Blues Be Gone

I’ve been on the sad side lately, listening to too much Tom Waits and other melancholy music that feeds the mood. I attribute it to a combination of things:

  • My last blog, Damn Dementia, took a lot out of me. Honesty is exhausting. I was astounded by how many of my friends have been impacted by the disease. The conversation was both wonderful and horrible and more than a bit overwhelming.
  • A photo in my feed today from my last visit with my late, great cousin Jill. It’s been seven years, yet it still hit me like a brick. Some people should have more time.  
  • The death of a long time lawyer friend who was living her retirement dreams in Austin, Texas, the live music capital of the world. Some people should have more time.

I know I need to snap out of it and move forward. I know that I will. I’m fortunate my blue phases don’t hit frequently and when they do, I find ways to move through. But it’s not always quick or painless.

Too many tulips are never enough

My antidote is usually beauty. Seeing reminders of the beauty in this world helps me to reframe my brain. How can I be melancholy when something beautiful is right around the corner?

As I type, my neighbor’s kids are playing outside. They’re 8 and 6, screeching in that high-pitched happiness of youth and dancing with unfettered joy.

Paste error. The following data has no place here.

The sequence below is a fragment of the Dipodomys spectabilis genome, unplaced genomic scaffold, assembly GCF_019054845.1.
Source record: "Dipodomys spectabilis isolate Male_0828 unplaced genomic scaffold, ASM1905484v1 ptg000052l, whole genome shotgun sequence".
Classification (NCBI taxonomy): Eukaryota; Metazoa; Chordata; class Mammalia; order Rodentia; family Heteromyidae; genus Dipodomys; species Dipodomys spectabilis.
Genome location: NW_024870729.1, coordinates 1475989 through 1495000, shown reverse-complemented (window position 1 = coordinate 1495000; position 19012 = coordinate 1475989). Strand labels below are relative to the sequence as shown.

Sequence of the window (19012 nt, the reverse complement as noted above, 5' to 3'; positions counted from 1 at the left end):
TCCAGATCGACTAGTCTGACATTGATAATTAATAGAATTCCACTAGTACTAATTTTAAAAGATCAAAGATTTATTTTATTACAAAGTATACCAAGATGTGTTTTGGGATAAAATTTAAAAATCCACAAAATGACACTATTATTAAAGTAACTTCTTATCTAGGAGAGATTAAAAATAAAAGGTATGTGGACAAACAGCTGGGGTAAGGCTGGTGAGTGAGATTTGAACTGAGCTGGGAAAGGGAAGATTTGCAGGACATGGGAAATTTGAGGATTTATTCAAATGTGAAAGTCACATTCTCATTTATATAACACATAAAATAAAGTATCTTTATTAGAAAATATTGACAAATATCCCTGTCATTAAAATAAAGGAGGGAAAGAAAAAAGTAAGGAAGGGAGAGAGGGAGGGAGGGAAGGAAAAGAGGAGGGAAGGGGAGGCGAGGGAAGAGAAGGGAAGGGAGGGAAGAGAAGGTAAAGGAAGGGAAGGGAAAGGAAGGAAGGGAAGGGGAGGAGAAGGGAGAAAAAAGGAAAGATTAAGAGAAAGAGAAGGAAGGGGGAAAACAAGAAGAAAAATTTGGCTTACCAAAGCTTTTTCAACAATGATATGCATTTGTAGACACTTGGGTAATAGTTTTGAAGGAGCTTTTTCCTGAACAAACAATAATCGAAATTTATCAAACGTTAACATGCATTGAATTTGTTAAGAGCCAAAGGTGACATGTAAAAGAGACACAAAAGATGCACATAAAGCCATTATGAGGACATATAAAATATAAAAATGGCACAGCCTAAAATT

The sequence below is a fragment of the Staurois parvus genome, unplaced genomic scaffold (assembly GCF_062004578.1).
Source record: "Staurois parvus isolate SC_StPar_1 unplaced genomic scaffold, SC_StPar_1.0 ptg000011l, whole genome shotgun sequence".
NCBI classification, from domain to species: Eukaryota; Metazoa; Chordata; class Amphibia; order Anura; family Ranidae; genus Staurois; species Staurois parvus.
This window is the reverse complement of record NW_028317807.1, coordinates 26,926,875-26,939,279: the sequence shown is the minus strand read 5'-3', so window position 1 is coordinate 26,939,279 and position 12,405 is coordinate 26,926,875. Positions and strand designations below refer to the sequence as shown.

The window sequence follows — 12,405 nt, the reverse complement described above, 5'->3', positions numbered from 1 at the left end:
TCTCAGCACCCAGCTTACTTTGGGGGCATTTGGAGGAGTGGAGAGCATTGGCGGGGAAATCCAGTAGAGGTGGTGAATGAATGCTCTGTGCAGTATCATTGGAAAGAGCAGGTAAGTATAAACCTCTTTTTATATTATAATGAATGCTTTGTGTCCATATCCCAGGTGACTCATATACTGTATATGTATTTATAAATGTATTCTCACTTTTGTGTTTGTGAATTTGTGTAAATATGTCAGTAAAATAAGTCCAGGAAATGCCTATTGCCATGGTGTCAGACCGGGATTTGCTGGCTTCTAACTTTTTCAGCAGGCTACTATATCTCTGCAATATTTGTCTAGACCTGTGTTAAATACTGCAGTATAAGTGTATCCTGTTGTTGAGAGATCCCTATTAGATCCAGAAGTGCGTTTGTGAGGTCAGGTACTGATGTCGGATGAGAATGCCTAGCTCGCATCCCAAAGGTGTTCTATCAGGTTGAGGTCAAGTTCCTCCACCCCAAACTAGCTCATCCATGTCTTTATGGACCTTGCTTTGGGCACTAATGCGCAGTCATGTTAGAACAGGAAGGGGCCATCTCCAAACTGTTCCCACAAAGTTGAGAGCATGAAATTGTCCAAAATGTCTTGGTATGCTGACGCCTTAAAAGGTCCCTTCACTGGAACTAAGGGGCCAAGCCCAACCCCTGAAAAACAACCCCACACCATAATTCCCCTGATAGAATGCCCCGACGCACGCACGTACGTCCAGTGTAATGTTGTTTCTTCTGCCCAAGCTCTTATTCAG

When I was a kid, adulting looked so damn easy. They didn’t warn me about the many challenges I’d hit along the way.  Or about the reality of adulting.

But tonight, I’m going to try dancing with unfettered joy.


Lauren J


  1. I saw this quote a few months ago, and I pasted it in my journal so I can look at it regularly.
    Life is amazing. And then it’s awful.
    And then it’s amazing again.
    And in between the amazing and the awful it’s ordinary and mundane and routine.
    Breathe in the amazing, hold on through the awful, and relax and exhale during the ordinary.
    That’s just living heartbreaking, soul-healing, amazing, awful, ordinary life.
    And it’s breathtakingly beautiful.
    -L. R. Knost
    In the meantime, hang in there and take care of yourself.


  2. As Jill Blumenthal did, I will also supply a quote as a form of context:

    Life is difficult. This is a great truth, one of the greatest truths. It is a great truth because once we truly see this truth, we transcend it. Once we truly know that life is difficult-once we truly understand and accept it-then life is no longer difficult. Because once it is accepted, the fact that life is difficult no longer matters.
    – M. Scott Peck

    Or as someone else said:

    Hang in there, baby !


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